Ann: And also, as you listen to that clip, these marriages are not perfect. People can listen and watch, and say, “They are me. We are experiencing and saying those same things.” And then it tees you up to: “But what does God say about this?” “What does God have for us?” “What does God have for our whole family?” I think sometimes, you wonder, like, “Can I be confident in what I’m going to present to my neighbors?” I think so. And we’re kind of picky, right? [Laughter]

David: I will say the cheese factor is non-existent; or at best, the lowest I have ever seen in the small group. [Laughter] It is so creative and so good. It is so good.

Meg: Yes, so good!

Ann: I don’t think there is cheese in there.

David: I have a really high bar for that; I’m so pleased.

Meg: That’s true; that’s true.

David: Hey, Dave, will you go into just the thought around—you say it often; for someone who listens often, they probably have heard you say it—but I think it captures so well, as we ponder, looking up and going, “God, You would use us?—and our story, as broken and messed up as it is?” We have to embrace that our brokenness, and others’ brokenness, is not a barrier to Jesus. It’s actually a bridge.

As we process our own brokenness with Jesus, and it overflows out, the beauty of believing this gospel that we don’t deserve it, and we get to keep experiencing intimacy with Him, from that place, we do get to have an impact. You have a great way of saying that, that always sticks in my mind.

Dave: I think you’re thinking of “Make a dent where you’re sent”?

David: I didn’t want to steal your thunder. [Laughter]

Dave: I don’t think that’s an original thought with me—maybe, it is; I don’t know.

I do know, when you think about the original Art of Marriage—what we’re calling our Art of Marriage classic—when FamilyLife asked us to be a part of that, the only reason we’re sitting right here in the studio is we said, “Yes, we’ll tell the story.” It was the worst moment of our marriage. When that moment happened—and many people know, [at] our ten-year anniversary, when Ann said, “I’ve lost my feelings for you,”—so we were in trouble.

My thought, in that Honda® Accord that night, was, “No one will ever hear this story. If we make it, this will just be something we keep below the surface.” Because at that time in church, you didn’t share weakness or brokenness; it was sort of plastic perfect. There was that thought. I literally had that thought: “If we make it, this will just be our story.” And now, it’s been heard by probably millions, as you said; and it’s like, “That’s what God does! He loves to take our pain and say, ‘This is actually going to be how I’m going to use you—not the good; it’s going to be the hard and the mess.’”

When you think about “make a dent where you’re sent,” it’s like, wherever God places us, whether it’s on a video through Art of Marriage, or in a studio, or in a neighborhood, or in a cul-de-sac, or in an apartment building, or on a sports field with other parents, whose kids are playing sports with you [as coach], He wants to use your life and your marriage to “make a dent,”—that’s the way I say it. I’m a preacher, so it had to rhyme—“where you’re sent.” [Laughter] The funny thing is, people will always come up to me when I’d say that, because it became something I said regularly over 30 years of preaching; and often, they would say, “Well, we know where you’re sent; you’re sent to be a preacher. You’re a radio host; you’re...I’m not sent.” I’m like, “You’re sent where you are.” Wherever you are,—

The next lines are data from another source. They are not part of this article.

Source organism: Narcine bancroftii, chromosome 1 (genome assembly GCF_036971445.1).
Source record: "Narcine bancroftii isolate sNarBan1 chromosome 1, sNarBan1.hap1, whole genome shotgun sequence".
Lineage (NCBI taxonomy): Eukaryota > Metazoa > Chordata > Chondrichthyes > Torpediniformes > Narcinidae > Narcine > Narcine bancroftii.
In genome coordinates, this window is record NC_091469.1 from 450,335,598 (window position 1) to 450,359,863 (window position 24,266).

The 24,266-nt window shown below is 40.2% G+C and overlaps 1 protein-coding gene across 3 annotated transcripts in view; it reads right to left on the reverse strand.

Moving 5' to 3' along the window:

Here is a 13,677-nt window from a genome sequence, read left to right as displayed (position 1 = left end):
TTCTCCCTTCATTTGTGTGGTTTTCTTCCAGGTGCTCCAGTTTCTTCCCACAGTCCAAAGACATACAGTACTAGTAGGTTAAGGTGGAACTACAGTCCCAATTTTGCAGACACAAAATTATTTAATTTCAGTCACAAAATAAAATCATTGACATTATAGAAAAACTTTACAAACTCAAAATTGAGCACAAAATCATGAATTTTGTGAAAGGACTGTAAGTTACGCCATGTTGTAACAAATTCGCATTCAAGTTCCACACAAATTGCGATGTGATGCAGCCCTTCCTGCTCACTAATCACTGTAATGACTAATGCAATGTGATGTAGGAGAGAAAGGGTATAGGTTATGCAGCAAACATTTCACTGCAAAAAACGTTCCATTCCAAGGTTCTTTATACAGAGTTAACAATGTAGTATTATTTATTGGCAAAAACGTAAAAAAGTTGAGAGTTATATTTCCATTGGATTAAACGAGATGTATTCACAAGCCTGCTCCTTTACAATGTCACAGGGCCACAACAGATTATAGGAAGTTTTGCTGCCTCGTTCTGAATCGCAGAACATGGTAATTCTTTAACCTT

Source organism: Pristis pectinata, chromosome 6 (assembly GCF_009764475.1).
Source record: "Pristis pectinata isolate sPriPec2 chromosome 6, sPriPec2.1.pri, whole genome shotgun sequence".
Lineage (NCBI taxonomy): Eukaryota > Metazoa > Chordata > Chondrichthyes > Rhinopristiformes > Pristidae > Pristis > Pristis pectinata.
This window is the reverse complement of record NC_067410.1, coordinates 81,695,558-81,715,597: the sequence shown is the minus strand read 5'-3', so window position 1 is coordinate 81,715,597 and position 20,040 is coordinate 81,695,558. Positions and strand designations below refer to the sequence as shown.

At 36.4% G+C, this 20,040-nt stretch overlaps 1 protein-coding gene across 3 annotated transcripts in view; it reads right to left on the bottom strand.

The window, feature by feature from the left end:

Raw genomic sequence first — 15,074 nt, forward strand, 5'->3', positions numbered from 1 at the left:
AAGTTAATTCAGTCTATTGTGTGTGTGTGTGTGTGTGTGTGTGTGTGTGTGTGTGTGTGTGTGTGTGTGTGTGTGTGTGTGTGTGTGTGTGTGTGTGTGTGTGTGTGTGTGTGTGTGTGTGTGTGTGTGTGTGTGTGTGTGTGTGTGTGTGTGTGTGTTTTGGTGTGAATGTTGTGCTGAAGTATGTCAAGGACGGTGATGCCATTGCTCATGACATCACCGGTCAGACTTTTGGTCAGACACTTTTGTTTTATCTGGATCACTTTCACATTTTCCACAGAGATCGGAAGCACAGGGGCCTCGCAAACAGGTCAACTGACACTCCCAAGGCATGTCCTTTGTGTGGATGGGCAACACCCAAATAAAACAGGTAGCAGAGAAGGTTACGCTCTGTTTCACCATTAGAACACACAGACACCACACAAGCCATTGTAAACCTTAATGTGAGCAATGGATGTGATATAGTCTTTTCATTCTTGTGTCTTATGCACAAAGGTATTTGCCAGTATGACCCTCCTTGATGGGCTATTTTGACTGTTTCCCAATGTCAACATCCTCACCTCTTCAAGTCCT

Ann: —"in your corner of the world”—

Dave: —wake up tomorrow [thinking], ‘Today’s a day I’m sent.’” Yes, you’re a sent one.

Meg: Yes.

Dave: In your business, or in an Uber car, or wherever it is, it’s like God wants to use you and your marriage, and even your family, to impact others with the gospel. You are the light of Jesus where you are. That’s the mission of your marriage.

Ann: I think this has been a really fun conversation. It’s not one that you have very often: “What is the purpose of marriage?” And the tool that we’re offering, this small group curriculum, however [you] want to use it, I think it can make a difference in your neighborhood, in your church, in your community. We’re really excited about it.

Shelby: I’m Shelby Abbott. You’ve been listening to Dave and Ann Wilson with David and Meg Robbins on FamilyLife Today.

Yes, at the beginning of this month, we released an all-new Art of Marriage. You just heard David and Meg talking about how Art of Marriage can be used to make a dent where you’re sent. It features a diverse array of new couples and artists, who, over the course of six sessions, unpack six biblical words that describe God’s love for us and how each can be displayed through our messy, imperfect marriages. Yes, even your  messy, imperfect marriage.

Whether you’re a newly-wed, or you’ve been married for decades, FamilyLife’s Art of Marriage is your path to a stronger, more beautiful masterpiece of God’s handiwork. You can go to the show notes right now, or to learn more and grab your leader kit today. We’re excited to share the all-new Art of Marriage with you and hear your marriage and impact stories. Again, you can go to or look for a link in the show notes.

Tomorrow, we’re going to explore the transformative power of vulnerability in marriage, which can be very scary, but it’s also essential. David and Meg Robbins are back with Dave and Ann Wilson tomorrow to talk about just that. We hope you’ll join us.

On behalf of Dave and Ann Wilson, I’m Shelby Abbott. We will see you back next time for another edition of FamilyLife Today.